I think we're overdue for a reader column!
Remember the Clancy's column and how I said Clancy's founder, Carl Fogelsong, was dedicated to community service? I've got another story to prove that.
Back in 1974 a Noblesville High School senior was hired to run a children's tennis program for the Noblesville Parks Department. At the end of the session, he wanted to create a tournament for the kids, but there was no money available for anything like that.
The high school student happened to mention his idea to Joe Arrowood, the man who'd hired him. Presumably, Arrowood passed the word along to Carl Fogelsong because shortly that, Fogelsong donated enough money to provide medals or trophies (after 40+ years my source couldn't remember which) for the winners.
Fogelsong never told anyone about his good deed, preferring to remain anonymous - that's just the kind of guy he was.
I didn't have room in the Veterans Day column to mention that Westfield's Armstrong Park was named in honor of the family that produced the five brothers who served in the U.S. army during World War I.
Larry Cloud wrote that he remembered Ezekiel "Zeek" Armstrong. Ezekiel was the last of the Armstrong brothers to live in Westfield. Larry said he occasionally saw him attending the Westfield Friends Church in the early 1960s.
Pam Ferber noted that the other World War I soldier named Armstrong from the Veterans Day column, Noblesville's Emmet Armstrong, attended her church when she was younger.
I don't actually remember Emmet Armstrong, but I sure remember Armstrong's shoe store. After Craycraft's closed in 1962, my mother bought all my shoes there. (The Asian Grill currently occupies the old Armstrong's store.)
Besides selling shoes, Emmet Armstrong was active in the community. He was quite musical and played in the Noblesville Military Band. He also helped form a theater group that put on shows at the Wild Opera House. The profits from the shows went to the Kiwanis Club to provide medical care for underprivileged children.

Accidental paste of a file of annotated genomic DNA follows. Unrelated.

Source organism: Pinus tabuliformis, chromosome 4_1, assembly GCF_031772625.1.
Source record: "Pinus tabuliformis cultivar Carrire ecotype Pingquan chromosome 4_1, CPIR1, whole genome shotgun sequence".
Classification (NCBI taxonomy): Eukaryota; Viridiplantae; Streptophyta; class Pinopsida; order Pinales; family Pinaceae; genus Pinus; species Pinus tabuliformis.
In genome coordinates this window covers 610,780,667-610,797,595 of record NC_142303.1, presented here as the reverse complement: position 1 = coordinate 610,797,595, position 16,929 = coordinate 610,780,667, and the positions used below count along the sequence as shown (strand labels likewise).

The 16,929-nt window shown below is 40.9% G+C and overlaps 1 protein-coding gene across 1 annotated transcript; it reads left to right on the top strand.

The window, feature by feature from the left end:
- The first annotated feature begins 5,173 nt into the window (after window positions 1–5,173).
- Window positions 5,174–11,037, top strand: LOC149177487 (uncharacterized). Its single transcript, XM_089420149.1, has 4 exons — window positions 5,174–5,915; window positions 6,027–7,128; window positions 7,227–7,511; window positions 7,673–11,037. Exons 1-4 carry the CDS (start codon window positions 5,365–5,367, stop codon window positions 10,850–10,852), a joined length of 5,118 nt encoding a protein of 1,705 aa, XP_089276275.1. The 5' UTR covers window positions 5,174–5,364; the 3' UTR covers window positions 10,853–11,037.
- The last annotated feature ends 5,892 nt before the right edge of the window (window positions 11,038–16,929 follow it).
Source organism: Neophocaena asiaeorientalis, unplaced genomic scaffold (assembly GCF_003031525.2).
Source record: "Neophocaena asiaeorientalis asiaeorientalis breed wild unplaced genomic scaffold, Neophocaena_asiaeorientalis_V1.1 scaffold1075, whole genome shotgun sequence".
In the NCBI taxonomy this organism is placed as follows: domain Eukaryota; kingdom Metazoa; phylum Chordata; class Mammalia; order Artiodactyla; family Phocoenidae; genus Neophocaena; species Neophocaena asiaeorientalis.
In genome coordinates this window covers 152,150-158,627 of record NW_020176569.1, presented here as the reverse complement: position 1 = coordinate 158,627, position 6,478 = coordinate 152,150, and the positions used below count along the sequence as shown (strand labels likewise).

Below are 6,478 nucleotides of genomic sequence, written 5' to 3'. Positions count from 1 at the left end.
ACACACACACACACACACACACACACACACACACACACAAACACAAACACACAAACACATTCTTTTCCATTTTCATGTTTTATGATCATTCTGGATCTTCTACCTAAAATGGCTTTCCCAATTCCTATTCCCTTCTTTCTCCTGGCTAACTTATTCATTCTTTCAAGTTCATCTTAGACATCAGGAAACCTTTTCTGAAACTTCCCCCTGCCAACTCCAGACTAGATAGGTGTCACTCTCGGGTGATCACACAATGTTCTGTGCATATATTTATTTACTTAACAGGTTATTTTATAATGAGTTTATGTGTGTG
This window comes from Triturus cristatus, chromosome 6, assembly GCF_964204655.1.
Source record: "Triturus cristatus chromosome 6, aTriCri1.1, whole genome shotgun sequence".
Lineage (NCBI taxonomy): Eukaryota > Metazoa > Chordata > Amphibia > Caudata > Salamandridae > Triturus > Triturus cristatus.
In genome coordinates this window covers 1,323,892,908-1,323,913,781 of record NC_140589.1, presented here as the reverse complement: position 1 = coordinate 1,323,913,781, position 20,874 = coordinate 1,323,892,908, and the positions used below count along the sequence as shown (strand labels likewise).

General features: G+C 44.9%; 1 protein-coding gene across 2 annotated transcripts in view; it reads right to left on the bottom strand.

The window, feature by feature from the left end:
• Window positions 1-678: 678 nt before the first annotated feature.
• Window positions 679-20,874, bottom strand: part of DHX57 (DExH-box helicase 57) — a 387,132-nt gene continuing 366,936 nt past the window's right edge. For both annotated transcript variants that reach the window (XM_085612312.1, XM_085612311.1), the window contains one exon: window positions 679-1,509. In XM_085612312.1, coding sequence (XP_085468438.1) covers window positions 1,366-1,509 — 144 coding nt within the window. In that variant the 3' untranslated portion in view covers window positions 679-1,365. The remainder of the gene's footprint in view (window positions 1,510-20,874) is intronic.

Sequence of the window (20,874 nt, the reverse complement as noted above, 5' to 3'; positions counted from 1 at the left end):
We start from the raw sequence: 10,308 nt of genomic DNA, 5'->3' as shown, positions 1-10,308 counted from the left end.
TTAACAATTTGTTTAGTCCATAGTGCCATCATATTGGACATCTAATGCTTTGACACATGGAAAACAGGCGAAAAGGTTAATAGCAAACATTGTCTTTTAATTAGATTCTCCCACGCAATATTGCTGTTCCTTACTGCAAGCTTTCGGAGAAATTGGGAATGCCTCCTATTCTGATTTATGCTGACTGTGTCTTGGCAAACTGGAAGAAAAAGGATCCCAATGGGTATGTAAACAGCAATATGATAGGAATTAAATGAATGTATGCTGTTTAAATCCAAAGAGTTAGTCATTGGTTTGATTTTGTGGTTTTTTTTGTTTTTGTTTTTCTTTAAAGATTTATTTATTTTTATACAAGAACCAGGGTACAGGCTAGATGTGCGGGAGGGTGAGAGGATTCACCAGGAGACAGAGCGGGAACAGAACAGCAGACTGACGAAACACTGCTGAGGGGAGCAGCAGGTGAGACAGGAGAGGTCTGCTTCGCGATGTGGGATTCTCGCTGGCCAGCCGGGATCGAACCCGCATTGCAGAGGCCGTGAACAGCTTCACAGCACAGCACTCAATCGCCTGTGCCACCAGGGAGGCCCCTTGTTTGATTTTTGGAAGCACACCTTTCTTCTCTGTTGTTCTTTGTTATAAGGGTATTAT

Lisa Hayner recalled more items sold in church bazaars in years past: stuffed wreaths (the material was patched together in a ring tube and stuffed with padding,) and wreaths made from ribbons, various signs and scenes made with a wood burning tool, scenes painted on old saw blades and jewelry made of buttons, buckeyes or Indian corn.
Neil Stahl provided some information about the demise of Sheridan's Indiana Condensed Milk Company factory in 1961.
The official line from Kraft Foods, which had been producing Swiss cheese, and later cheese spreads, at the plant since 1955, was that the factory would be closing April 1, 1961 due to a change in the distribution system.
That may be, but Neil pointed out there had also been an ongoing disagreement over the company's sewage bill.
I found an article which stated that Kraft owed $44,244.29 in sewage charges - almost 90% of the delinquent taxes owed the county at that time!
When Sheridan listed the plant for sale to try to collect, Kraft managed to block them with a restraining order. I wasn't able to track what happened next, but we all know the ultimate outcome.
A reminder for all bird watchers - There's still plenty of time to join this year's Christmas Bird Count which will take place at Cool Creek Nature Center and other places around the county on December 30 from 8 a.m. to 1 p.m. It's free and open to adults and older children, but you'll need to register by December 27. To do that, or to get more information, call the Cool Creek Nature Center at 317-774-2500, or email amanda.smith@hamiltoncounty.in.gov.
Paula Dunn's From Time to Thyme column appears each Friday in The Times. Contact her at younggardenerfriend@gmail.com